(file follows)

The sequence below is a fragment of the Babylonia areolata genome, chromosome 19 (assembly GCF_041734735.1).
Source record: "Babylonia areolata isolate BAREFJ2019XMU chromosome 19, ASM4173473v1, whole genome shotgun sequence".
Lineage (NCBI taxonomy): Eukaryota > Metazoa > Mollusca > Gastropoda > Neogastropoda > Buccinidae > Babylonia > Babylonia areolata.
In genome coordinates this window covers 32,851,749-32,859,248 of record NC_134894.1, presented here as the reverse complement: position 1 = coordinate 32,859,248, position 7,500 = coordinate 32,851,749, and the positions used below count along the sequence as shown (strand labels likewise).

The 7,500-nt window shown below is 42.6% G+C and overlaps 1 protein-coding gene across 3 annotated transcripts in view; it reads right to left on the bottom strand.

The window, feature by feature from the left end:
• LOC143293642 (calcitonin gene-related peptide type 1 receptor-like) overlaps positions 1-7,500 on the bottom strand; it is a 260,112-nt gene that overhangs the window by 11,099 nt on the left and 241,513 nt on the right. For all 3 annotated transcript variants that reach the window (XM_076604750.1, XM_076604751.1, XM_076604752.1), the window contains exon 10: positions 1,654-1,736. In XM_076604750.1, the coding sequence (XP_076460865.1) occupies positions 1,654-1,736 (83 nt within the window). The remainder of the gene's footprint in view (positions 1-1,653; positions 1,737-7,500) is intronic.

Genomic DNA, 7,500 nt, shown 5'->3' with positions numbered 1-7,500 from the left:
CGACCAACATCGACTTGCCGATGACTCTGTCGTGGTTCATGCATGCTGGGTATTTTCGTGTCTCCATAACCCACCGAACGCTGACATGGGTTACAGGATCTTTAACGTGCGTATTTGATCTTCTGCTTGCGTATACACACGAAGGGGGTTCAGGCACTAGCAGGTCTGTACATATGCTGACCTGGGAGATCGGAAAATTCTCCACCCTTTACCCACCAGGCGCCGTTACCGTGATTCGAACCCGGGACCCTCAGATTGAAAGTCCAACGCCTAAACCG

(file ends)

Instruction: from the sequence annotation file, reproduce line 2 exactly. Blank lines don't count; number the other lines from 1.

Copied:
Source record: "Babylonia areolata isolate BAREFJ2019XMU chromosome 19, ASM4173473v1, whole genome shotgun sequence".